skip to main content
skip to newscasts

Friday, June 14, 2024

Public News Service Logo
facebook instagram linkedin reddit youtube twitter
view newscast page
play newscast audioPlay

The Supreme Court throws out a Trump-era ban on gun bump stocks; a look at how social media algorithms and Shakespearian villains have in common; and states receive federal funding to clean up legacy mine pollution.

view newscast page
play newscast audioPlay

The Supreme Court for now protects access to abortion drug mifepristone, while Senate Republicans block a bill protecting access to in-vitro fertilization. Wisconsin's Supreme Court bans mobile voting sites, and colleges deal with funding cuts as legislatures target diversity programs.

view newscast page
play newscast audioPlay

As summer nears, America's newest and largest international dark sky sanctuary beckons, rural job growth is up, but full recovery remains elusive, rural Americans living in prison towns support a transition, while birth control is more readily available in rural areas.

Climate Groups Spotlight Destruction Linked to Wood Pellet Industry

play audio
Play

Tuesday, March 21, 2023   

Climate-change groups are calling attention to the environmental destruction linked to the wood pellet industry - even as California is considering a proposal to build two plants. The U.S. is the biggest wood pellet exporter in the world - mostly to Europe.

Laura Haight, U.S. policy director for the Partnership for Policy Integrity, wants the European Union and the U.K. to change their policies.

"In Europe, they treat burning wood as renewable energy and heavily subsidize it. And they're importing massive quantities of wood pellets to fuel their power plants," she said. "And a lot of that is coming from the United States. That's where a lot of our forest destruction is happening. "

More than 100 groups recently wrote
to European Union leaders asking them to prohibit subsidies for wood that comes from living trees. Wood pellet companies claim they only use waste wood from logging or dead wood in the forest that fuels wildfire. But investigations have produced proof that companies have clear-cut forests in the southeastern U.S.

Haight added that burning wood for energy is terrible for the climate.

"There's a large release of carbon dioxide emissions into the air when you burn it. And at the same time, you're removing the tree that is helping us lock in our carbon and so you're both increasing emissions and reducing our capacity to store carbon," she said.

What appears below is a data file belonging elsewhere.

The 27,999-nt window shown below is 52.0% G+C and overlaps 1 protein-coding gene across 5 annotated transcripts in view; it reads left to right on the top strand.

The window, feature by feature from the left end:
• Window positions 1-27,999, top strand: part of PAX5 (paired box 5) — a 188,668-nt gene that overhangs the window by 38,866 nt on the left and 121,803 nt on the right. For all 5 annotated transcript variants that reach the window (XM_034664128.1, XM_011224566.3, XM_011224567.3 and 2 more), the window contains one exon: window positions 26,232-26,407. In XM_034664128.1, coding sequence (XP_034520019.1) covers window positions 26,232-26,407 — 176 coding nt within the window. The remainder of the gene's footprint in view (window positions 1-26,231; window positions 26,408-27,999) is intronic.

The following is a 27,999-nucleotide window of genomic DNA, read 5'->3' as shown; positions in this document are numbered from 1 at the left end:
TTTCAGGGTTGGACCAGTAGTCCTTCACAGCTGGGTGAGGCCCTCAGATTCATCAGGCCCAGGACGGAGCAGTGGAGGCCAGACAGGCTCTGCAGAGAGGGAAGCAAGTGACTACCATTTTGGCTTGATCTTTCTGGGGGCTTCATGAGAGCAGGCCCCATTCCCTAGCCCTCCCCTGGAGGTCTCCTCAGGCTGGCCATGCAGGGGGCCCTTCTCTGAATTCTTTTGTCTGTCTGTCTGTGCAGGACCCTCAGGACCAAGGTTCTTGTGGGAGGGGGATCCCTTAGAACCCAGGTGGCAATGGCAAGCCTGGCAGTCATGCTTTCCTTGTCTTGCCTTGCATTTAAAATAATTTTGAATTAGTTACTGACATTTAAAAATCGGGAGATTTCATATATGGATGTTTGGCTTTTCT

Two wood pellet plants -- the first of their kind in California -- are proposed for Lassen and Tuolumne counties. The plants would be built by Golden State Natural Resources, a public benefit corporation whose board members are local county officials.

Elly Pepper, deputy director of international wildlife conservation for the Natural Resources Defense Council, opposes the projects.

"It would be bad for the air, bad for the wildlife and lands, bad for the communities. And it would be basically California assenting to bioenergy as a renewable energy source when it's most definitely not," Pepper said.

The company did not respond to a request for comment but says on its website that the plants would quote "procure and process sustainably sourced excess forest vegetation into a pelletized renewable fuel source to replace the use of coal."

Disclosure: Partnership for Policy Integrity contributes to our fund for reporting on Climate Change/Air Quality, Energy Policy, Environment, Environmental Justice. If you would like to help support news in the public interest, click here.


get more stories like this via email
more stories
The wells providing water on Santee Tribal lands had manganese levels more than 50 times greater than what is considered safe for adults. Excessively high manganese can cause problems with memory, attention and motor skills. (Adobe Stock)

Social Issues

play sound

Members of the Nebraska Santee Sioux Tribe hope a solution to their five-year water ordeal may be on the way. Their tap water has been unusable for …


play sound

Hurricane season is here, and conservationists are shining a light on the role salt marshes play in protecting coastal North Carolina communities…

Social Issues

play sound

This weekend, Father's Day will be tough for children with a dad in jail or prison. More than 200,000 kids in Michigan have had an incarcerated …


While Wisconsin's Supreme Court blocked the use of mobile voting sites for absentee ballots, observers say they're not widely used compared with other types of alternative sites. (Adobe Stock)

Social Issues

play sound

Local election administrators have new guidance from Wisconsin's highest court on alternative early voting sites. A political expert says the timing …

Environment

play sound

When Minnesota farmers watch their crops grow this summer, some will monitor land that has better soil health. It's because of a fairly popular …

The Bipartisan Infrastructure Law allocated a total of $16 billion to address legacy pollution, including $11.3 billion in Abandoned Mind Land funding over 15 years. (Adobe Stock)

Environment

play sound

West Virginia will receive $140 million to clean up legacy pollution in regions decimated by decades of coal mining. The money is part of $725 …

Environment

play sound

Close to 200 events are planned now through Sunday at California state parks for the third annual State Parks Week. The events advance Gov. Gavin …

Environment

play sound

The Supreme Court is expected to rule any day now on two cases that could allow judges to more easily overrule federal agencies, which could have big …

 

Phone: 303.448.9105 Toll Free: 888.891.9416 Fax: 208.247.1830 Your trusted member- and audience-supported news source since 1996 Copyright 2021